House Passes Bill to Delay HIT

August 1, 2018

Prior to adjourning for August recess, the House passed a legislative package aimed at addressing rising health care costs and patient affordability issues, which would also extend the suspension of the health insurance tax (HIT) on insurers for two more years until 2022.

The Increasing Access to Lower Premium Plans and Expanding Health Savings Accounts Act (H.R. 6311) sponsored by Rep. Peter Roskam (R-Ill.) would expand access to lower-cost health care options, encourage health care savings, and put a two-year delay on the Affordable Care Act’s (ACA) health insurance tax.

The HIT was designed to help pay for insurance coverage under the ACA, and unfortunately while the tax may have been politically expedient for proponents of the ACA at the time it was passed, it actually runs contrary to the original impetus to reform the health care system, namely to lower the costs of health care and health insurance. NSBA has long opposed the HIT because new taxes on health insurers will, and have been passed down to the fully-insured market; that is, primarily small businesses, their employees, and their families in the form of higher premiums.

In 2018 alone, the HIT added more than $14.3 billion to the cost of coverage, further driving up premiums for small businesses struggling to afford their health insurance. According to a report by Oliver Wyman, families are expected to pay an additional $523 annually as a result of the tax. Even more concerning is the impact of the HIT for those who can least afford it – individuals making between $10,000 – $50,000 bear a disproportionate percentage of the cost due to the return of the HIT.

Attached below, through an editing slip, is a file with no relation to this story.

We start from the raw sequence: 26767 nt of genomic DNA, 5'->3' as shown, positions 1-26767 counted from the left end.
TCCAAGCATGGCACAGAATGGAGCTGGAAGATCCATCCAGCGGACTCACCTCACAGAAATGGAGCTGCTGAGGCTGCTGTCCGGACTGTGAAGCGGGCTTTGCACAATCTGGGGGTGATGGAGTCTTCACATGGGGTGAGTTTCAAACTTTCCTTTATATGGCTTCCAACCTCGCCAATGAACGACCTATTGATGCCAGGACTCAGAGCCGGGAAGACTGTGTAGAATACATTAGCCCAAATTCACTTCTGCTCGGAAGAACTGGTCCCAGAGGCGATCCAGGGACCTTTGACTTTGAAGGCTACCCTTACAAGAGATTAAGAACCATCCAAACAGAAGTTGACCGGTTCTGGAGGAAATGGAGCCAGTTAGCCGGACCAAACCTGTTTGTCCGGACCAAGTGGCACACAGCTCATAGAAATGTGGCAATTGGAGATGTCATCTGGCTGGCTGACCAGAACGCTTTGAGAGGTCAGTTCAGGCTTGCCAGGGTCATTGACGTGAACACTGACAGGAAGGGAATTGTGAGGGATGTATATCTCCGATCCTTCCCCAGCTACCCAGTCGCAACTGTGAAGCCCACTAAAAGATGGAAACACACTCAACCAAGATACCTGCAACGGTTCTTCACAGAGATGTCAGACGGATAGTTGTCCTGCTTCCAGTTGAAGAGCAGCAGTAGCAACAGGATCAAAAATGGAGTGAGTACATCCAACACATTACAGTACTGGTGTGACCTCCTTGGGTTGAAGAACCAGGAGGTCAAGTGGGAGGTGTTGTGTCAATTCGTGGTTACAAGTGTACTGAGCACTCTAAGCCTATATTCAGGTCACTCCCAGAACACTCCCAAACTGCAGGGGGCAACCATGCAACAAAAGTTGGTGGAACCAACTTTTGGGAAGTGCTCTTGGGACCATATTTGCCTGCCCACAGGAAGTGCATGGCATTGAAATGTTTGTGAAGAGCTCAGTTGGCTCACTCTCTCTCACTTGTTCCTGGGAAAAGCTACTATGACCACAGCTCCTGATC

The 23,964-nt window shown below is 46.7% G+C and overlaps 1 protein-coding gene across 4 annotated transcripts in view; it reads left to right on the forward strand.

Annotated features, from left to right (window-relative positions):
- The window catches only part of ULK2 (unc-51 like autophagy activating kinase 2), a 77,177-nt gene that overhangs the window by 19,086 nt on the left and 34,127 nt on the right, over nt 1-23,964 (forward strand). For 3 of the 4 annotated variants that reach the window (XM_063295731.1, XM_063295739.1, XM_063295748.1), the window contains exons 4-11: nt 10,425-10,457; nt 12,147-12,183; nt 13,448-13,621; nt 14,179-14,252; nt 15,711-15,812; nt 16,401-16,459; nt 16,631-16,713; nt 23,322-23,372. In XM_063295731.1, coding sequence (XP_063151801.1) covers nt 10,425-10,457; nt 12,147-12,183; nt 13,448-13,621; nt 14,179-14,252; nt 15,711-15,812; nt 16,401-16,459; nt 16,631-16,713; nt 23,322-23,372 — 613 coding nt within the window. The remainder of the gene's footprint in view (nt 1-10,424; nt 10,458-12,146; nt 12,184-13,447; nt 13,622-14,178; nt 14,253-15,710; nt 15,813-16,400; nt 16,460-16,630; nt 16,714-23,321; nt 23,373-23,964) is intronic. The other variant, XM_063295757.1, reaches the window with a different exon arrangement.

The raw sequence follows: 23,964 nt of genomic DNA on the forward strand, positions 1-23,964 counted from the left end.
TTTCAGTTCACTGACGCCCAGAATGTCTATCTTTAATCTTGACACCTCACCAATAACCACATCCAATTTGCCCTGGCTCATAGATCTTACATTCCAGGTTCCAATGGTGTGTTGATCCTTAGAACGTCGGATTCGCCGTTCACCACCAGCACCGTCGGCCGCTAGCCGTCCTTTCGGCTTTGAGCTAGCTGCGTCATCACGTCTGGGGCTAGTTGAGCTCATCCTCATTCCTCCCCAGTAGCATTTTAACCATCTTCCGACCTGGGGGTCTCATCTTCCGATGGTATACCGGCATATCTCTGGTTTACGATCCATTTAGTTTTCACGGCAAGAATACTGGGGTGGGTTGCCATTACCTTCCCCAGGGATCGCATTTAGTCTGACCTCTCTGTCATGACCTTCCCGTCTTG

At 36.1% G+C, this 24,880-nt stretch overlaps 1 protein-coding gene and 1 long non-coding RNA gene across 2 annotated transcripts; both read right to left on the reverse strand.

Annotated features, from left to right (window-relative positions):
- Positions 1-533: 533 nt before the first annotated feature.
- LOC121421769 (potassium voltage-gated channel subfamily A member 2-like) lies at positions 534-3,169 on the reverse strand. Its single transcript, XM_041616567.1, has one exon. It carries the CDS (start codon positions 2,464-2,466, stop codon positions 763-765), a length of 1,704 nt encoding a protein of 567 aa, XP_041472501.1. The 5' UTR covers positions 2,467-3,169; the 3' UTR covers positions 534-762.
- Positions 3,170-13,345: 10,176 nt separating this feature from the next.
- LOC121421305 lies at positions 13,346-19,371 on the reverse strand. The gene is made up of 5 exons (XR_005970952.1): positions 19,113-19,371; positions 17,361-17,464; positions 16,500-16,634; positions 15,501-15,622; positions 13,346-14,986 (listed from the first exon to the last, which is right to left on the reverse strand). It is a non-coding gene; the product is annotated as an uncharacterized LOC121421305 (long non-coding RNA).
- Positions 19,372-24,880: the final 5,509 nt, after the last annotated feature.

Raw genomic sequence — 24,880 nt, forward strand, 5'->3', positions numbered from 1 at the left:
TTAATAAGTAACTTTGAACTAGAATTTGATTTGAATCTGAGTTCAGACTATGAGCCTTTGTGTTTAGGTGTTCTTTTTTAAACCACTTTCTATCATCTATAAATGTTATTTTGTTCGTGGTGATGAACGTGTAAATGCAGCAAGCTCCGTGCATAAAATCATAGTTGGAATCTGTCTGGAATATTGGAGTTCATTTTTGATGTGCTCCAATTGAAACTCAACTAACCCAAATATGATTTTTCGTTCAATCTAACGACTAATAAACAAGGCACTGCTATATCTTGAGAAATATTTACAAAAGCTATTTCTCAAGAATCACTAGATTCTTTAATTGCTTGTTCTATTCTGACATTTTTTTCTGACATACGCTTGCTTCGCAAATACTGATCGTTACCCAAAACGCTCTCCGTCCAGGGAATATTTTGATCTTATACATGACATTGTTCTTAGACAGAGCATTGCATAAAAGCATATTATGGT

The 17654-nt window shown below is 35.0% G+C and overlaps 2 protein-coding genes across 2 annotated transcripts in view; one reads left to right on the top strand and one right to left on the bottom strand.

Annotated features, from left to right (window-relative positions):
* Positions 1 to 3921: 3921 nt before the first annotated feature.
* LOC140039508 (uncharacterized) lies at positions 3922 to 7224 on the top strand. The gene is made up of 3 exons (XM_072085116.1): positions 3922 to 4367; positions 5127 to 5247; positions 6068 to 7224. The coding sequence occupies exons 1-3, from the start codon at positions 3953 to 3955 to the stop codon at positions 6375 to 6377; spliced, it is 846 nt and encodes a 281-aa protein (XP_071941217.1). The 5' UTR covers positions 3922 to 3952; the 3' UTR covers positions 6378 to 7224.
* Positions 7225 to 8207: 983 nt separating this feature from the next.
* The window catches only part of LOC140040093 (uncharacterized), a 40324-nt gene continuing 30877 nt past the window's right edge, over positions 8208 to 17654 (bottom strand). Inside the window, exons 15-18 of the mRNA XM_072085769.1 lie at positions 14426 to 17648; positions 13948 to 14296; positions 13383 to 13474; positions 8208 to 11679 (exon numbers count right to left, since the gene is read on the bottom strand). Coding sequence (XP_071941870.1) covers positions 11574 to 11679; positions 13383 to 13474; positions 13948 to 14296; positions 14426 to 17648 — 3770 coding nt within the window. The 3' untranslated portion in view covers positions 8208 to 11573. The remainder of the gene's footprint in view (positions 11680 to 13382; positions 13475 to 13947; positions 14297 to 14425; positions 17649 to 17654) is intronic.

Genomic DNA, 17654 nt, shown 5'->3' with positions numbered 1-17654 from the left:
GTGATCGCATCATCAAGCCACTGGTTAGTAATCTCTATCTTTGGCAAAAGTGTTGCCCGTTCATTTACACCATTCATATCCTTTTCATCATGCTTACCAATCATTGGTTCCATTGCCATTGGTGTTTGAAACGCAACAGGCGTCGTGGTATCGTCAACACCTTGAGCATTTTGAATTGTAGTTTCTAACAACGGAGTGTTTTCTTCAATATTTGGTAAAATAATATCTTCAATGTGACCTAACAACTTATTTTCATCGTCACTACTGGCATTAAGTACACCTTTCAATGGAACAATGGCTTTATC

H.R. 6311 addresses the misguided efforts to raise revenue by levying a tax on health insurers by delaying the ACA provision for another two years. The legislation would take immediate action to protect the nation’s small businesses, their employees, and the self-employed from greater instability, uncertainty, and higher costs. Even though HIT relief through 2022 provides a significant and meaningful step forward in support of small businesses and working Americans, the pending return of the tax jeopardizes small businesses’ financial standing and growth moving forward.

Legislation to repeal or suspend the HIT has been introduced on a bipartisan basis since 2013 in both the House and Senate, and since 2015 Congress has passed multiple suspensions of the HIT. NSBA is a member of the Stop the HIT Coalition, which represents small-business owners, their employees and the self-employed to repeal the onerous HIT. To read the coalition’s statement on the passage of this bill, click here.